Flor 1973-78Jenifer Wofford

Jenifer Wofford, a part-time art instructor at Diablo Valley College currently teaching the ART 105 course, is an internationally-exhibited artist, and starting this month is showing her work in Hong Kong and two San Francisco shows.

The first exhibit, Galleon Trade: Bay Area Now 5 Edition, opened September 4 at the Yerba Buena Center for the Arts (701 Mission Street at 3rd) in San Francisco, and will run until October 19. It features five Bay Area artists paired with five artists from Manila; Wofford is curator for this show.

Taking the historic Acapulco-Manila galleon route as a metaphor of origin, the Galleon Trade exhibitions seek to create new routes of cultural exchange along old routes of commerce and trade.

Futuramanila, at the Osage Gallery Kwun Tong in Hong Kong, opened September 5 and runs through October 6. It is a group exhibition by Wofford and 23 contemporary Filipino artists brought together by an association created through artist-run spaces and exchange residency programs. These artists practice both in the Philippines and abroad, exhibit their works locally and internationally, and possess a mutual connection with the collective Filipino identity. Their cross-cultural relations reinforce the core of the exhibit, providing a discussion drawn from various creative viewpoints.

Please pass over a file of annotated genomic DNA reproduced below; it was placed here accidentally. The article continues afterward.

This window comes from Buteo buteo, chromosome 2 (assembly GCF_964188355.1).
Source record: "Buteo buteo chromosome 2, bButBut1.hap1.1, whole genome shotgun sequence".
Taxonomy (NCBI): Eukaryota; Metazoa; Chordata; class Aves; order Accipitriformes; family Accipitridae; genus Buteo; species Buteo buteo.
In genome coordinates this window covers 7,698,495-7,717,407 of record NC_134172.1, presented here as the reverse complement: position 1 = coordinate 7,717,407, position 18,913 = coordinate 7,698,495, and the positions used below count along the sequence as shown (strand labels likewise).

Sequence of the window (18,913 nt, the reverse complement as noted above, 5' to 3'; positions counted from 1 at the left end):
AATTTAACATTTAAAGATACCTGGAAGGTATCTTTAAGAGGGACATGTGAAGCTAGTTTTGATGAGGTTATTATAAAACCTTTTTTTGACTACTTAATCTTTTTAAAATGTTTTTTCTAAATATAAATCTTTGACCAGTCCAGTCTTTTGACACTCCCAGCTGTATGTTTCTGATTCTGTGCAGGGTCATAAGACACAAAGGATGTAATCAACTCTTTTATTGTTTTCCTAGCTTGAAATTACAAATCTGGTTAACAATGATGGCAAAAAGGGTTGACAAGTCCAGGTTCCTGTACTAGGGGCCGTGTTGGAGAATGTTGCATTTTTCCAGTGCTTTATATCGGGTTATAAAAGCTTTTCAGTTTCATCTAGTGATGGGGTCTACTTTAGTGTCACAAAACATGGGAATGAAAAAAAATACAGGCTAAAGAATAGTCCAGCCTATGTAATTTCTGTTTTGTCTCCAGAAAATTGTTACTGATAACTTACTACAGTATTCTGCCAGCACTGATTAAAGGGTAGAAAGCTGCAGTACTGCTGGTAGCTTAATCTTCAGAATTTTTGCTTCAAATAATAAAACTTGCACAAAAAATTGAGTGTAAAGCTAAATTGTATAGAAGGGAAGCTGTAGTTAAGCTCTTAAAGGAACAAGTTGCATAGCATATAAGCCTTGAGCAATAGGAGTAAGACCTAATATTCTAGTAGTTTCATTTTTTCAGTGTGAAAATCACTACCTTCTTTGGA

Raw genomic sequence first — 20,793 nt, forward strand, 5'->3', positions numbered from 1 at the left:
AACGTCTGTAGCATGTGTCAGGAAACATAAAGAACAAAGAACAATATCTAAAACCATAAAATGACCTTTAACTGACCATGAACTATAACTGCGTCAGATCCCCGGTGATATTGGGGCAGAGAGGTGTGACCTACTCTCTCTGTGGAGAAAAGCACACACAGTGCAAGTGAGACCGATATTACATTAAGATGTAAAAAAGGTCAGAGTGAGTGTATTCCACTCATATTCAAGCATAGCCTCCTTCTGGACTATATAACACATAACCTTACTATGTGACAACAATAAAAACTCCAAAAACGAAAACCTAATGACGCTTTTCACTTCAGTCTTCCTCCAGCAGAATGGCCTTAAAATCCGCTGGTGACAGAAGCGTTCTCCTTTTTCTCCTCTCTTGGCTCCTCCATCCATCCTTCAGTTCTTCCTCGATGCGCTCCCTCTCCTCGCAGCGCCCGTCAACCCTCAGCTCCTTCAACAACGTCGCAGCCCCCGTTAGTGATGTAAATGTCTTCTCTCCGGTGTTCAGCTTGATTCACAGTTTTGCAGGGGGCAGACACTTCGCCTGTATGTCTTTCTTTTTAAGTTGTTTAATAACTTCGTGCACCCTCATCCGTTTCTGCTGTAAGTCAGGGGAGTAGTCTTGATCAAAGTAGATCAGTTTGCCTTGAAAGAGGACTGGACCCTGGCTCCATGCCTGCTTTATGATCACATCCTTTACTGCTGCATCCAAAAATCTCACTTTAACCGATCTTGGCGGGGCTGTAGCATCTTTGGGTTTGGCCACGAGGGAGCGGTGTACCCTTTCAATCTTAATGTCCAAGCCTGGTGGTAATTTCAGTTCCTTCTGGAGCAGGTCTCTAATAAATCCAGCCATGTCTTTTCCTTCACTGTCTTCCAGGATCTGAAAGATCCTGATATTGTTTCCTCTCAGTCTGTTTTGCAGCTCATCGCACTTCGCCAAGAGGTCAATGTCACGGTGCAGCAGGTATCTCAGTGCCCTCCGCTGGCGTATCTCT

Flor 1973-78 is part of the San Francisco Arts Commission Art on Market Street program. Six large posters, all made by Wofford, are posted in kiosks and illustrate scenes from a year in the life of the fictional Flor Villanueva, a transplant from Manila to San Francisco. The exhibit runs from September 23 to December 23.

The Art on Market Street program provides round-the-clock opportunities for thousands of workers, residents and visitors in downtown San Francisco to view posters of original artwork installed in kiosks. Periodically throughout the year they are also able to enjoy special temporary projects at various locations along Market Street.

Established in 1992, the program has provided artists living in the Bay Area an opportunity to reflect the cultural complexities of a major urban boulevard with artworks created specially for both the Kiosk Poster Series and the Temporary Projects program.